Home>Local>Opinion: Mercer County Dems restore democratic endorsement voting — the rest of New Jersey should do so too

Yael Niv. (Photo: Sameer Khan.)

Opinion: Mercer County Dems restore democratic endorsement voting — the rest of New Jersey should do so too

By Yael Niv, March 22 2021 12:01 am


On Thursday, history was made in Mercer County. The Democratic County Committee convention voted to part with decades of tradition by holding a fair vote for whom to endorse, rather than automatically endorsing all incumbents en masse. This is no small matter. In some sense, it has been years in the making, part of a movement to restore democracy to New Jersey.

Two races were contested — LD 16 Assembly and County Commissioner — with multiple challengers in each. The Mercer County Committee by-laws, which call for a fair vote between all candidates, had been routinely suspended and replaced with automatic endorsement by acclamation for all incumbents. This year, Frances Carroll of Hamilton, who is part of a newly formed group of “Mercer County Progressives,” made a motion to require incumbents in contested races to compete for endorsement on equal footing with challengers. The motion was approved by 65.5% of county committee members.

Most incumbents still won. Assemblyman Roy Freiman of LD 16, who requested in advance to waive incumbency protections, won the endorsement of the committee with 66% approval, and incumbent County Commissioner Samuel T. Frisby Sr. won the endorsement with 71% of the votes.

This is how it should be: If incumbents have represented their constituents well, their actions in service to the community will be rewarded. A call for open and fair elections is not an attempt to remove all incumbents from office. It is a call for accountability — elections in a true democracy should not be for life.

The change enacted by the Mercer County Democratic Committee meant that newcomers had a fair chance of being elected not only to “open” seats where the incumbent had decided not to run, but for all seats. In the Commissioner race, this is what allowed Terrance Stokes, of Ewing, to obtain the committee’s endorsement after two rounds of runoff voting. The excitement in the (virtual) room was palpable.

This is a microcosm of the state of democracy throughout New Jersey. Because of the incredible advantages of the “county line,” which all but ensures that endorsed candidates are elected to office, candidates and representatives are not accountable to voters, but rather beholden to those who endorse them — most often, not even the county committee members, but rather a handful of county party chairs and political insiders.

Mercer County’s Democratic county committee, with Chairwoman Janice Mironov at its helm, leads New Jersey in transparency and fair process. Yet even in Mercer, open elections cannot be taken for granted. The pro-democracy amendment process that took place at the convention was the result of considerable grassroots organizing to make committee members aware of the proposed change in bylaws.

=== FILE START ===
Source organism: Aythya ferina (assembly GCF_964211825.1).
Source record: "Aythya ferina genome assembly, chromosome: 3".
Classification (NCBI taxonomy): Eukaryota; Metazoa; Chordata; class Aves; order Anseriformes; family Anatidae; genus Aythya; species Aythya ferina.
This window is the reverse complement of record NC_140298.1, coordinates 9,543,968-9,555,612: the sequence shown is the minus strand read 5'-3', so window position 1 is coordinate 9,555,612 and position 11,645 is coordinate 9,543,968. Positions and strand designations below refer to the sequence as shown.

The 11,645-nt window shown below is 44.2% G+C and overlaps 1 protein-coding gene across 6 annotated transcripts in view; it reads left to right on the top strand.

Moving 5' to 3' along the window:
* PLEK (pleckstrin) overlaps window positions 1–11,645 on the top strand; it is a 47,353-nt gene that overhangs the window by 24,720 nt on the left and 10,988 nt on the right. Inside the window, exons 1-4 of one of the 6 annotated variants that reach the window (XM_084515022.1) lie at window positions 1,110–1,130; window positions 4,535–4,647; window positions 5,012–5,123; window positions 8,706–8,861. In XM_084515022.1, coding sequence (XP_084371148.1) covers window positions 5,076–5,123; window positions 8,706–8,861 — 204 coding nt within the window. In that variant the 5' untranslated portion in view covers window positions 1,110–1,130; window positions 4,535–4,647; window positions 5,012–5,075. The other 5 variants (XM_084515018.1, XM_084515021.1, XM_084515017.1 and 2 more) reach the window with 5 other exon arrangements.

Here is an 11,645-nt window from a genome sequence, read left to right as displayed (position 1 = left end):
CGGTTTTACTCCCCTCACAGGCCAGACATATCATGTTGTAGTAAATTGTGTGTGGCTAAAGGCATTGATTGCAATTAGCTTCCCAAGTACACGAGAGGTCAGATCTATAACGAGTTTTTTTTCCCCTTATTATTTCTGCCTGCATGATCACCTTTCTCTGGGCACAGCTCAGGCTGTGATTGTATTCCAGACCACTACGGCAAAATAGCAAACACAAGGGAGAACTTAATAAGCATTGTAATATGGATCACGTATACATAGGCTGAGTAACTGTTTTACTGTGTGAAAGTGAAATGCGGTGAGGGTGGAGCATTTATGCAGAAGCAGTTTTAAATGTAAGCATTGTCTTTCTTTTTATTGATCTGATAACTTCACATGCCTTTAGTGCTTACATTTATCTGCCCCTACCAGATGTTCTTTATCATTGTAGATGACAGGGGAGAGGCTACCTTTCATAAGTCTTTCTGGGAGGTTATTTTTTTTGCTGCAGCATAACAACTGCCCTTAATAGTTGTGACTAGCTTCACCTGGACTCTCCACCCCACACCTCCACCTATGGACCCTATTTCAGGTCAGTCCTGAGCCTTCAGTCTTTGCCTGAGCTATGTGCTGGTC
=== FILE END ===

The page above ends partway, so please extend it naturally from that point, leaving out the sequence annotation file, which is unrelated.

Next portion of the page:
Thursday’s change to party procedures was also the result of years of groundwork by the non-partisan grassroots group Good Government Coalition of New Jersey (GGCNJ). Indeed, all three candidates who won endorsement for County Commissioner had been endorsed by GGCNJ for their commitment to fairness, transparency, and accountability.

GGCNJ has been training county committee members to exercise their powers to promote better processes for years. More recently, GGCNJ has been giving presentations all over the state, and in particular in Mercer County, promoting its Better Ballots NJ campaign. This campaign aims to reform the structure of New Jersey’s primary ballots to bring them in line with primary ballots used by every other state in the nation, so they are less confusing for voters and give all candidates a fair chance to be selected.


Through these presentations, residents are becoming increasingly aware of the undemocratic nature of our current endorsement processes, which make elected officials reliant on party insiders rather than voters for their reelection, undermining accountability and good government.  An open, inclusive, and fair election process empowers voters and strengthens our democratic institutions.

What two-thirds of the 400 county committee members in Mercer demanded in the convention is what all voters in New Jersey deserve: a fair process in which all candidates can compete on a level playing field. This will not hurt incumbents who are true servants to the public. On the contrary — winning fairly is a much stronger endorsement going into the primary and general elections. Incumbents and party leaders should trust the democratic system. It is not without flaws, but it works more often than not.

The show of a vibrant democracy in Mercer should not be a lone example — all counties should follow with open and fair conventions. And more importantly: the county line should be abolished so all voters can enjoy the benefits of accountable representation and true democracy.

Yael Niv is President of the Good Government Coalition of New Jersey and a member of the Mercer Democratic County Committee.

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